That seems strange to me as any revenues normally must be declared and thus are taxable .

So if I rent my condo unit (studio or 1 BR) do I have to declare anything ? Will I have to pay tax on the rental income, and how much?

Any link to official website that explains that would be of great help.

Thank you in advance for your help.

Hi,

some points of note first:

Taxation on income (includes all income such as wages or earning from a rental property):

Taxation on income will be declared in the country that you generate the income from.

There is also the consideration of your residency status (of course and your citizenship)

Also of consideration is if your home country has a taxation agreement (Tax Treaty) with the Philippines.  (i know Australia does)
https://treasury.gov.au/tax-treaties/in … x-treaties


For me, as a resident and citizen of Australia,
I do not generate income in the Philippines, if i did then here i we would have to declare income in both the Philippines and Australia.

If the tax is paid in the Philippines they will only be basing the tax bracket on my income here.  However if i had a large income from Australia, when the Australian government looked at my "end of financial year certificate" (Which covers income earnt and tax paid) from the Philippines they would then do the sums on my total income earnt from both Australia and the Philippines and the adjust my taxation to be paid in Australia accordingly.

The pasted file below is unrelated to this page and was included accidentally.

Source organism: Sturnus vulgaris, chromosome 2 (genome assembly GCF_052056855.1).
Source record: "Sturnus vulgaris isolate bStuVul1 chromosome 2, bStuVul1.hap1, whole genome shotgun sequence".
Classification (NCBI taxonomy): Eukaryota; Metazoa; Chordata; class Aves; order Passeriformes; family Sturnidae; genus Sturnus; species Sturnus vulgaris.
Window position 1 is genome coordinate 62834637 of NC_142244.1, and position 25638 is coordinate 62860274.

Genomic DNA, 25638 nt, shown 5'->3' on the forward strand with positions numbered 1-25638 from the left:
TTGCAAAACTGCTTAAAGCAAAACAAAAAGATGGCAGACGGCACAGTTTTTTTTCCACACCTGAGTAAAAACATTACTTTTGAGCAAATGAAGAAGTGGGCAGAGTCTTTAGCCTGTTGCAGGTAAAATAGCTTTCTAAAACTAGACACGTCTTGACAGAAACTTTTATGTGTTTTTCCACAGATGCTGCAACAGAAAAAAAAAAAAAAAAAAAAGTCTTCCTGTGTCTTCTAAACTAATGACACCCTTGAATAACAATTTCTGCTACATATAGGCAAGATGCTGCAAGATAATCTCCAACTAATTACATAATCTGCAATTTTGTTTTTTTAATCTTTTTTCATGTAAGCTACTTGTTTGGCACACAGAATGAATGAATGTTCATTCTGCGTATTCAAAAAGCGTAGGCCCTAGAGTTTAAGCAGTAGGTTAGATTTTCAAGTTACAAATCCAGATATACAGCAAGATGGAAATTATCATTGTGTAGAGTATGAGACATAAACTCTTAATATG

Of course if the income is earnt by your Filipina wife (she owned the rental property) then I would think (only guessing) that she would not have declare it in Australia.  This raises the next question of social security benefits payable by your home country (if you are receiving them), then even though my wife was to be a resident of your home country yet a citizen of the Philippines, they social security departments in Australia want to know about the assets and income generated by  your spouse from overseas assets. 

I will not go on any more, as it gets complicated depending on the location of the assets and the citizenship and residency status of you and your wife.

I used to work in Vietnam and was a citizen and resident (for taxation purposes) of Australia.

Hope that this helps, of course the only way to be sure is to speak to a taxation person from your home country.

robal :

I wouldn´t want to live in a condo in the Philippines because of earthquakes. I experienced 3 earthquakes in Baguio city and I was lucky I was renting a house at the time.

People in Ecuador have the same problem along the coast.

mugtech :
robal :

I wouldn´t want to live in a condo in the Philippines because of earthquakes. I experienced 3 earthquakes in Baguio city and I was lucky I was renting a house at the time.

People in Ecuador have the same problem along the coast.

Man, I had space available basis military flight from Dover to Quito and I absolutely enjoyed the flight with the general of Southern Command. I don´t care much abut the tremors as long as my house is built by a competent civil engineer.